Ariq has to navigate the treacherous politics of the town to find the information he needs, while Zenobia is pulled by divided loyalties; and her carefully hidden identity is close to being revealed.

I don’t think I’ll ever get used to “episodic” novels – teeny tiny books each telling a few chapters. Books released as soap episodes or comics; frankly, they leave me frustrated every time I reach the end of them because I want more, I want the story to continue, I want the story to get going and not have these unnecessary breaks that just derail the plot and the development and stops me getting the full epic feel

It’s especially bad when we have a series as good as this one. I love Zenobia, she has such an excellent combination of strength and vulnerability – determination and fear. She constantly lives under threat of kidnap because of her brother’s antics and success but at the same time craves adventure and freedom. She’s practical enough to seek protection but frustrated by the intrusion it involves into her life. She’s sensible, snarky, strong willed and not willing to let even her growing feelings for Ariq, the Kraken King, overwhelm her responsibilities to her people. I like that she’s more torn about leaving Mara and Connor than she is about leaving him behind

The same applies to Ariq, while he is definitely growing to care passionately about Zenobia, she is not – cannot – be his main priority. He’s a leader of a people under threat, he has responsibilities to them. Even beyond that, Australia is facing a major threat and he’s not going to check out of that just because he has fallen in love.

This is so rare in any books with romance – for love to be meaningful there’s a prevailing idea that it must be overwhelming and everything else cease to be a priority. I love this subversion of that – that Ariq and Zenobia can feel lust and love but still say “no, I have responsibilities, I have other priorities, I refuse to drop everything for this.”

The 100, Season One, Episode Nine: Unity Day

It's Unity Day - the day the 12 remaining stations orbiting the earth after the nuclear devastation came together to form the Arc.  As in all things, the story has been reinvented to tell a specific version of events. The castaways are celebrating with some home made hooch, as Octavia makes her escape.  In all of the festivities, Finn is the only one to notice.  Jaha gives a speech which is being played on the ground but none of the castaways are paying attention.  Jaha announces that the first drop ship will arrive soon, carrying the reinforcements that will be needed. The people on the Arc applaud this announcement.  Diana asks Abby if there are hard feelings about her taking the council seat but Abby assures the Diana that there are no hard feelings today.  Diana notices that Jaha is cutting his remarks short and says that she helped Jaha with his speech. Kane's mother asks him to take the tree down to the earth for her because he will be on the first drop ship, but he says  that he has a job to do.  Kane is quick to excuse himself, as the children perform a little pageant, which is interrupted by an explosion. Jaha charges Kane with the responsibility of finding out who has done this, as chaos reigns over the Arc.  Kane holds his mother in his arms as she dies.  Jaha pauses with Kane to offer his condolences and Kane realises that this is a coup.  Jaha looks around for the other counselors and realises that counselor Sydney is missing.  Abby informs him that Diana left before the blast. Jaha puts the Arc on lock down and demands that Sydney be found.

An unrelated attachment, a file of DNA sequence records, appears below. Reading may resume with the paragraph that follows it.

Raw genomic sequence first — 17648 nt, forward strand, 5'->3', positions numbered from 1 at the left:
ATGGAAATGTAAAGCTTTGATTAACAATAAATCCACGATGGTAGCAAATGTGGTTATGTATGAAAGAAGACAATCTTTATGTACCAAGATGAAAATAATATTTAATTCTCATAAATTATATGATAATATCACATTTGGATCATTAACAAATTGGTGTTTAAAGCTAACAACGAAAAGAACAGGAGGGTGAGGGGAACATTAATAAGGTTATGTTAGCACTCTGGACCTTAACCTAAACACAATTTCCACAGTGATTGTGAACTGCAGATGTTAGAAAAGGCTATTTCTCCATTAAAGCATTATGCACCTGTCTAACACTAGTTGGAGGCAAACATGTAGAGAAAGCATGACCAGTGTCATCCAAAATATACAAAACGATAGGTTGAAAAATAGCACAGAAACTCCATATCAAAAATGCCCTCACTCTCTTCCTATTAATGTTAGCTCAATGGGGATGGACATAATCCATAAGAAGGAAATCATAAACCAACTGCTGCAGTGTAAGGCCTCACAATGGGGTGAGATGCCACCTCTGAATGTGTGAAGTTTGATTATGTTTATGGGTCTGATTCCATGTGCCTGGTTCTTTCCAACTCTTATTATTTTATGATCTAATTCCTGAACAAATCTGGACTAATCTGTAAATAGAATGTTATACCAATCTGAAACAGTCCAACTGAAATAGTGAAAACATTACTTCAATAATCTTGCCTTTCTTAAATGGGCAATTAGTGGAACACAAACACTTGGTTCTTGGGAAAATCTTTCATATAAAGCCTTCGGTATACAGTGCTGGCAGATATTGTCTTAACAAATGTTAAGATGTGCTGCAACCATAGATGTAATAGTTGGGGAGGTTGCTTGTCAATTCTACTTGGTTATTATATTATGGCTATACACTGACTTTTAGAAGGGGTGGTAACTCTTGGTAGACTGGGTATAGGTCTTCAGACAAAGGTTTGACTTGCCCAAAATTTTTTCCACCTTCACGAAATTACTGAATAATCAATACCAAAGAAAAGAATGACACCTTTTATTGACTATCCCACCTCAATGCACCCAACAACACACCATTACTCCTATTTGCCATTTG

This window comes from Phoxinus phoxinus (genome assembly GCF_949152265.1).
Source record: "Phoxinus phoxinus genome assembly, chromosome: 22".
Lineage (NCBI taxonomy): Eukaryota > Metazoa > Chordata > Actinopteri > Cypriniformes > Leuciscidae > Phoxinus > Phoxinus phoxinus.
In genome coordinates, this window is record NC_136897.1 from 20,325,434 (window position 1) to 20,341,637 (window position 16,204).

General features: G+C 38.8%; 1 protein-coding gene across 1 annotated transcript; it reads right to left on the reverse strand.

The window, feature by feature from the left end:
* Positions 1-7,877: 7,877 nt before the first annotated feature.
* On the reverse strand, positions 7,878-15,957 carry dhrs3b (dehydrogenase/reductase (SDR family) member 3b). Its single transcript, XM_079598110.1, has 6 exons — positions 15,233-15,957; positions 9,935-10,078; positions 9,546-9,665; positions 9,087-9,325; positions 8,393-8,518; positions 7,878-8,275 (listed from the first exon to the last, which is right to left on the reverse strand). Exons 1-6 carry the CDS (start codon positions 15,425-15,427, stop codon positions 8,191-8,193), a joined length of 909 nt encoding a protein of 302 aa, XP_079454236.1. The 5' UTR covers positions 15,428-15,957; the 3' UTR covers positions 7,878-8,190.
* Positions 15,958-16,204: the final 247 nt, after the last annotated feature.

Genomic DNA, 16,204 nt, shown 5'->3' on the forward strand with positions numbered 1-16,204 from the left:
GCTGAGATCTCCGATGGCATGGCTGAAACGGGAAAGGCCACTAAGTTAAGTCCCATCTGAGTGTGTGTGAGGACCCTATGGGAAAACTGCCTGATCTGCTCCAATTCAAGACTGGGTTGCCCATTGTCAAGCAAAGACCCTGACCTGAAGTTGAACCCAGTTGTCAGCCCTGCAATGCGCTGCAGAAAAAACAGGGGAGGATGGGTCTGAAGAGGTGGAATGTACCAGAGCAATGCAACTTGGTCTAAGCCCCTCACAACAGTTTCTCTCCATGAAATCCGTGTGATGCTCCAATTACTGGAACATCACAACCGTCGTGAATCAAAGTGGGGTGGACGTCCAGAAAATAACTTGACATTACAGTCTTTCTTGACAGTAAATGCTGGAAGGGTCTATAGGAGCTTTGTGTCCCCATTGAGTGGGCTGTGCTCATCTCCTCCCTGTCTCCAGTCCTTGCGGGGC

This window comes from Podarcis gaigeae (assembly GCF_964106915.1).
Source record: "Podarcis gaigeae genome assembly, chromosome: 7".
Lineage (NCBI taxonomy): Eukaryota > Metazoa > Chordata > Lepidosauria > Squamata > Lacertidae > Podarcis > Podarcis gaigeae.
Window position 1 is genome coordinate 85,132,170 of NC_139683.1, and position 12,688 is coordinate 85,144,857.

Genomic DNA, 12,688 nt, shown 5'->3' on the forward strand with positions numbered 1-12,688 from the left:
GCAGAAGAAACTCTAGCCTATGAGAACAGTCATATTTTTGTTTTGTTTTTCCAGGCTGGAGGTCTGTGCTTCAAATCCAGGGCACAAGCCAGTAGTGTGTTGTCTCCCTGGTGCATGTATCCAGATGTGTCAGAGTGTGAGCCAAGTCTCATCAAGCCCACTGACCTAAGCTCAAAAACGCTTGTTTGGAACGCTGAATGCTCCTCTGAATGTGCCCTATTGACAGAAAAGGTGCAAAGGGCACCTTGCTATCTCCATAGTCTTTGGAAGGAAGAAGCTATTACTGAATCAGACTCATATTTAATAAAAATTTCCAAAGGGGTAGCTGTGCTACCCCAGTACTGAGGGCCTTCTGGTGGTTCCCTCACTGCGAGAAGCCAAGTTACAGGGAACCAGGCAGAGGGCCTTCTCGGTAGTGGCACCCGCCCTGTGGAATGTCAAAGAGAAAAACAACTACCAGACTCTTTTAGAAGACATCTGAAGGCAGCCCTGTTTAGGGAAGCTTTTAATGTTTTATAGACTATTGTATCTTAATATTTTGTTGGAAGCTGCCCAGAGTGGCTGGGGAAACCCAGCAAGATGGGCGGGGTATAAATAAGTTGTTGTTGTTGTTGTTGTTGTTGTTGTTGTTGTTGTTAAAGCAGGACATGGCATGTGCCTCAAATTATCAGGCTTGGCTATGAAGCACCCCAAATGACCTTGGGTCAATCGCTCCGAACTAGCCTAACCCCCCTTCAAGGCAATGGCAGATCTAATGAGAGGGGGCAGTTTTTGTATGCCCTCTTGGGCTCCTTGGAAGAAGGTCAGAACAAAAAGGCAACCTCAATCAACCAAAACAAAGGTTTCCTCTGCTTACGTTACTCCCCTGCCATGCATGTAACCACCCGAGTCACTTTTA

One of Diana's men rushes to tell her that she is the prime suspect and that they have two choices - stay and fight or take the Exodus ship now.  The ship is not ready and it is impossible to get it ready without causing people on the Arc to die. Diana orders the ship to be made ready.

On earth, the survivors are in full party mode.  Clarke questions if now is a good time to have a party given that the Grounder is out there.  Bellamy reminds Clarke that it is Grounders, as in plural and that they have security covered now that they have weapons.  Bellamy tells Clarke that she could use a drink and that Exodus ship will arrive in two days, ending the party.  Clarke agrees but tells Bellamy that he deserves a break as well.

Finn heads to see Raven, who is making bullets. Finn questions how Bellamy got her to help and Raven replies that she volunteered.  Finn suggests that they should try talking to the Grounders. Raven however believes that violence is the only thing the Grounders understand but Finn argues back that if they keep going this way they will never stop digging graves. Raven points out that Finn didn't see the Grounder and that the Grounder was ready to let Finn die.  Finn points out that the Grounder was protecting himself.  Raven is astounded that Finn is defending the Grounder, so Finn takes his leave of her.